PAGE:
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## Difference Between White Noise and Pink Noise

White Noise vs Pink Noise

White noise and pink noise seem strange to one who is not into sound masking. They may either be connected to a band or maybe to a movie. But these two types of noise co-exist with the daily frequency that we hear and hence its worth to check their difference.

White noise

White noise is the random signal that is found and is equal to the frequency of a given bandwidth. It has a flat spectrum that uses a linear frequency scale with constant energy that is reflected in Hertz. Basically it carries equal energy per frequency. Audibly it can be recognized for its hissing sound due to its high frequency which takes less energy.

Pink noise

Pink noise is known to be a variant of white noise. It is generally white noise that is filtered to reduce the volume at each octave and often done to compensate for the increase in frequency per octave. The spectrum of a pink noise has a -3dB octave slope or that of a constant energy per octave. It is usually used to equalize rooms since it shows as a flat line on a standard 1/3 octave band analyzers.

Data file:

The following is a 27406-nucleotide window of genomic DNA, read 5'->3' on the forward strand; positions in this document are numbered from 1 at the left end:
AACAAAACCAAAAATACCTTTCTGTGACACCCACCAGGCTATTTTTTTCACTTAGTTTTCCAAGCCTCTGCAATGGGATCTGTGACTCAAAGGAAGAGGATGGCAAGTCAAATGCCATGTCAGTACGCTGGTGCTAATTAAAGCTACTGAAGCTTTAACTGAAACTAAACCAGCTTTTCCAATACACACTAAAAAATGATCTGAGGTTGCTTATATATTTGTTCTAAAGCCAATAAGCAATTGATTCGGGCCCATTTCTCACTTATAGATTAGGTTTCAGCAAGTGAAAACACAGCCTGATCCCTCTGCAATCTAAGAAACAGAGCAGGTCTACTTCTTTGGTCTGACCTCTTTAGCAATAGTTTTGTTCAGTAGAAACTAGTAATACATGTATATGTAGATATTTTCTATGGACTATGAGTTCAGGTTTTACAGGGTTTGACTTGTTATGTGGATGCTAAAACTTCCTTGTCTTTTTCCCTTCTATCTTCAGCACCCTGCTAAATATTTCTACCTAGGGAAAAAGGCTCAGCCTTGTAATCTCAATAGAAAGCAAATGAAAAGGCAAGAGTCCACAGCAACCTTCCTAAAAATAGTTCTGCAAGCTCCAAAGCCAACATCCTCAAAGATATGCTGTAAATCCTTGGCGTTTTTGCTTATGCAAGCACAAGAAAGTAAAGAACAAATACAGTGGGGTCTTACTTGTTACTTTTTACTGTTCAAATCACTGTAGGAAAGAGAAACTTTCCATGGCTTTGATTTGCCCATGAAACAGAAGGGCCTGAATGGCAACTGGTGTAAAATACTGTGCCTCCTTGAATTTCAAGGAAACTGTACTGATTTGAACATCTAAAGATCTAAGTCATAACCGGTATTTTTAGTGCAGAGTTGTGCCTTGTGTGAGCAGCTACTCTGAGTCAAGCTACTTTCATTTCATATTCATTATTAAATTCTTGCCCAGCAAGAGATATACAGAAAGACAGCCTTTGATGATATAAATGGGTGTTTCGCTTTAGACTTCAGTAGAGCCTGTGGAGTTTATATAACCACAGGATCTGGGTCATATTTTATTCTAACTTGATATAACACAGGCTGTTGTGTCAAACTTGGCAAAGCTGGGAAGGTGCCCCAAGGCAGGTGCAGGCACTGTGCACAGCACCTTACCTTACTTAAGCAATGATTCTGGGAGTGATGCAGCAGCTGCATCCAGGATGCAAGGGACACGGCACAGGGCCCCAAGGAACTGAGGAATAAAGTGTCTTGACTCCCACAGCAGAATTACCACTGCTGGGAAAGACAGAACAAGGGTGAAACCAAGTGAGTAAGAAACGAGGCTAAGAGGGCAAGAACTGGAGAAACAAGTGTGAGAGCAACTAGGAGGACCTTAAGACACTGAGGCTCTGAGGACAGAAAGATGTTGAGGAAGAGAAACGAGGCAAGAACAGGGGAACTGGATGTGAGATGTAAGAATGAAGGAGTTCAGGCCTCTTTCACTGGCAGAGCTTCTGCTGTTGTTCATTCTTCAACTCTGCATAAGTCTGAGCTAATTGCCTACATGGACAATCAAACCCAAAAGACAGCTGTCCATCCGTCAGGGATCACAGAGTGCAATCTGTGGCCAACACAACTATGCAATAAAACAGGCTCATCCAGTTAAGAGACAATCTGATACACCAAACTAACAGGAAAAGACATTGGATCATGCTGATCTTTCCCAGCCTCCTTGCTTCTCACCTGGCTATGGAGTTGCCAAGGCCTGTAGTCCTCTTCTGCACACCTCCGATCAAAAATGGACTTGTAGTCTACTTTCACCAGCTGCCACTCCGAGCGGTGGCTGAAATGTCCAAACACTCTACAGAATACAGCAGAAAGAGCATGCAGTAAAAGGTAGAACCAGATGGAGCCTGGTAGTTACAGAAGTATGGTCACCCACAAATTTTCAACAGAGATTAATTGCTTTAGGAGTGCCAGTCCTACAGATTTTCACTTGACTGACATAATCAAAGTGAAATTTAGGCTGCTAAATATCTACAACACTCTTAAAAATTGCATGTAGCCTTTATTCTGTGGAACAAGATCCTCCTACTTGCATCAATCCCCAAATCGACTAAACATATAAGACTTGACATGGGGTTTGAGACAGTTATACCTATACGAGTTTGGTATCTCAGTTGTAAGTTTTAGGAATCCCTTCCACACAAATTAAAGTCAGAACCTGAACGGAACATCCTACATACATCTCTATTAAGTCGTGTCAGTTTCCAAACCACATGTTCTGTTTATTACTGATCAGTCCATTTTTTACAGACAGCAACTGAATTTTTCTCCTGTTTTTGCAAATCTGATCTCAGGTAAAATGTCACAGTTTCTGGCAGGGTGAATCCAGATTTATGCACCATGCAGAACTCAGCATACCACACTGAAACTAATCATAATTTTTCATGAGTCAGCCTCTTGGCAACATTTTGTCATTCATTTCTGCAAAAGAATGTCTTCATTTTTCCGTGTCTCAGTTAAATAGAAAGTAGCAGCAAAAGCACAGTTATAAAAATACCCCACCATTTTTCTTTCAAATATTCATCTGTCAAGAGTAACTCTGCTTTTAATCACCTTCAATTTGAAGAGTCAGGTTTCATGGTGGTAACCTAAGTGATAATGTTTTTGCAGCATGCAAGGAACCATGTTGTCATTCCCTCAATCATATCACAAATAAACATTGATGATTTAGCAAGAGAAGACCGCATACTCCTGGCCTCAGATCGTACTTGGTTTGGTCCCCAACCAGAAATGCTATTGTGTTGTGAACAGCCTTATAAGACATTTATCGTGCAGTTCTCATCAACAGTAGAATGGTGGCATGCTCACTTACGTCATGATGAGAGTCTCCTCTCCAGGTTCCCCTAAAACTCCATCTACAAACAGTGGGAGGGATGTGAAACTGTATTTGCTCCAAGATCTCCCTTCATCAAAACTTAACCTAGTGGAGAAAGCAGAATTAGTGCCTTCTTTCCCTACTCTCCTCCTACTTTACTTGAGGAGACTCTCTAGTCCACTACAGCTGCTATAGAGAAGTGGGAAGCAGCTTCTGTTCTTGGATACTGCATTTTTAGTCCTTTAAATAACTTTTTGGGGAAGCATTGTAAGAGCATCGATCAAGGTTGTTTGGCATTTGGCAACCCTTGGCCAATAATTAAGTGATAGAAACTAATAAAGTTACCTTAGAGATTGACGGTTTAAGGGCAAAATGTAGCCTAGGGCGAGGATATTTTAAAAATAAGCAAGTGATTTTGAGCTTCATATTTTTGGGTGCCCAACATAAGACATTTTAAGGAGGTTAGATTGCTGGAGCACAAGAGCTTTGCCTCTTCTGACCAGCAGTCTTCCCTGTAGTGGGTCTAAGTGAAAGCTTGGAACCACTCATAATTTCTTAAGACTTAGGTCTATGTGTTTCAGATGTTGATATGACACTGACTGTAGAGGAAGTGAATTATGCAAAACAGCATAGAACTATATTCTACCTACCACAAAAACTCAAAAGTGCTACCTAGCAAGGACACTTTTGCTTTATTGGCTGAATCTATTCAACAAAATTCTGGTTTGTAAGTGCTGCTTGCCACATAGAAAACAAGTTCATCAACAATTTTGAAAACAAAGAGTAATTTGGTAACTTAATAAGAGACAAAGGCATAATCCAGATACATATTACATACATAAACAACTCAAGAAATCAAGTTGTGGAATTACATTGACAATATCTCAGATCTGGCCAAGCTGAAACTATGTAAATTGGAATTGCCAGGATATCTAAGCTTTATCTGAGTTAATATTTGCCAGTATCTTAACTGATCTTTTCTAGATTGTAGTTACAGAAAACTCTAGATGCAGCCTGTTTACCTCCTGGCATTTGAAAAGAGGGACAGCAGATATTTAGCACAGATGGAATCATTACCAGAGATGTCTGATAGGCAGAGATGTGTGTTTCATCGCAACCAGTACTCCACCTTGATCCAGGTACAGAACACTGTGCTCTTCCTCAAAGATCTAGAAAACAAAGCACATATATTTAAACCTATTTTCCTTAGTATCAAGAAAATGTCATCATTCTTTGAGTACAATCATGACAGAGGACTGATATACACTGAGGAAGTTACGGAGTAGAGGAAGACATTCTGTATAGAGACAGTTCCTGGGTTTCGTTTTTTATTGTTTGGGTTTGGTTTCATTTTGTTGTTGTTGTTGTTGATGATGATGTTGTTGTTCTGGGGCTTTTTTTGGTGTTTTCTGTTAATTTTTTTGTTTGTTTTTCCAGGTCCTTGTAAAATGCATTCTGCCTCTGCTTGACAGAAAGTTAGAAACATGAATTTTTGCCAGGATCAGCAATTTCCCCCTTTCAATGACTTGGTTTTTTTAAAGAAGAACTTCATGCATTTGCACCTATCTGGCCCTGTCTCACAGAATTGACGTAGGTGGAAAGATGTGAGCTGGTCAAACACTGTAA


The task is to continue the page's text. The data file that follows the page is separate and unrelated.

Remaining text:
Difference between white and pink noise

A lot of people are confused about the difference between these two noises. However pink noise is the right type of noise that can be used to calibrate audio equipments. With white noise there is a ton more energy in between let’s say a 10 kHz and a 20kHz between other higher frequencies since it spans a wider range of frequencies and they all contribute to the total lever of each octave. The whole point of pink noise is to evenly distribute the energy based as to how we hear it.

Those noises are calibrated as to how we perceived them to be, each time a frequency doubles we interpret it as an octave. Thus we hear an appropriate amount of sound energy.

 In brief: • White noise is the random signal that is found and is equal to the frequency of a given bandwidth. Audibly it can be recognized for its hissing sound due to its high frequency which takes less energy. • Pink noise is known to be a variant of white noise. However pink noise is the right type of noise that can be used to calibrate audio equipments.

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